1. much better than maybe even a year ago when these submissions periods slipped under the radar. AT won’t know how to deal with all these criticisms, until recently would have just been local business with uncritical enthusiasm.

    1. -Exactly, because AT lacks understanding of this at the highest levels, this is a leadership issue. AT are in fact undermining the high altitude aims of the Auckland Plan constantly at detail. This must be because they have no conception of their constitutional requirement to make its aims concrete in their every decision.

  2. Driving home via Central Park Drive to join Lincoln Road then onto the motorway just doesnt work these days. Some bright spark has adjusted the CPD and Triangle Rd phases down to 13 seconds each. I had spent more time trying to get through one set of lights (over multiple sets of phases) than the journey takes. I tend to no go via Te Atatu, which oddly, works out quicker. Calling AT directly doesnt appear to work either.. (rant mode off)

  3. The worst thing about this is that it won’t be finished until 2020,so it will be 8 years away as we start to understand the benefits of urbanism that this monstrosity destroys West Auckland

        1. Depends on where you see the “halfway” – construction start is several years off, and until the bulldozers roll, anything can be stopped.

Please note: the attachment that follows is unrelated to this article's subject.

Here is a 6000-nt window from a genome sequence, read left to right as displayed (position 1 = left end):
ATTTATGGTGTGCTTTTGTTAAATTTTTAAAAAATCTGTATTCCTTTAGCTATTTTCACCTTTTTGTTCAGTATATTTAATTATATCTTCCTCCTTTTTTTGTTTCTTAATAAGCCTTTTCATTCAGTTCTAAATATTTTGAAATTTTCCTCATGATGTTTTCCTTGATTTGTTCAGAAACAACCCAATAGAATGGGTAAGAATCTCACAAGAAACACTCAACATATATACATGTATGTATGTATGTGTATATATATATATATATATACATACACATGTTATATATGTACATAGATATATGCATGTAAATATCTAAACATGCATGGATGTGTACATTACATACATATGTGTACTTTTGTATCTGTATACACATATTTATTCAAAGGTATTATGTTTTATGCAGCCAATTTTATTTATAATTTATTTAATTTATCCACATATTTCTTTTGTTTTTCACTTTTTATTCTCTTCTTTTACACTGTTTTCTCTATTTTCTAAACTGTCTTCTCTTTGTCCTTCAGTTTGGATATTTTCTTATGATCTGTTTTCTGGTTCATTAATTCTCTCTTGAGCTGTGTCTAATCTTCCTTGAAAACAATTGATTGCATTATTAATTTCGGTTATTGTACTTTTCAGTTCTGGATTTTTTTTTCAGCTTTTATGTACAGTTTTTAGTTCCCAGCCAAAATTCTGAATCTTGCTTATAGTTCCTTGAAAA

Witness Penlink. Or even Holiday Highway, which is already cut back a lot from the even more horrendous thing it used to be.

  4. I don’t understand your comment that buses don’t get their own lane. The cross section shows a bus/transit lane on each side.

  5. I would prefer to cycle on a shared path and think it’s is a good option. It’s long and straight and gives you heaps of visibility to slow down if you actually see a pedestrian on lincoln road which would be rare. The shops and carparks are so massive you usually drive from one to the next so the footpath is virutally unused by pedestrians. And i think it feels safer on a really complicated road like that to be on a raised area like a footpath than on some green paint in the thick of the traffic. So i think more types of cyclists would feel confident. I think a cyclist has more in common with a pedestrian than a bus.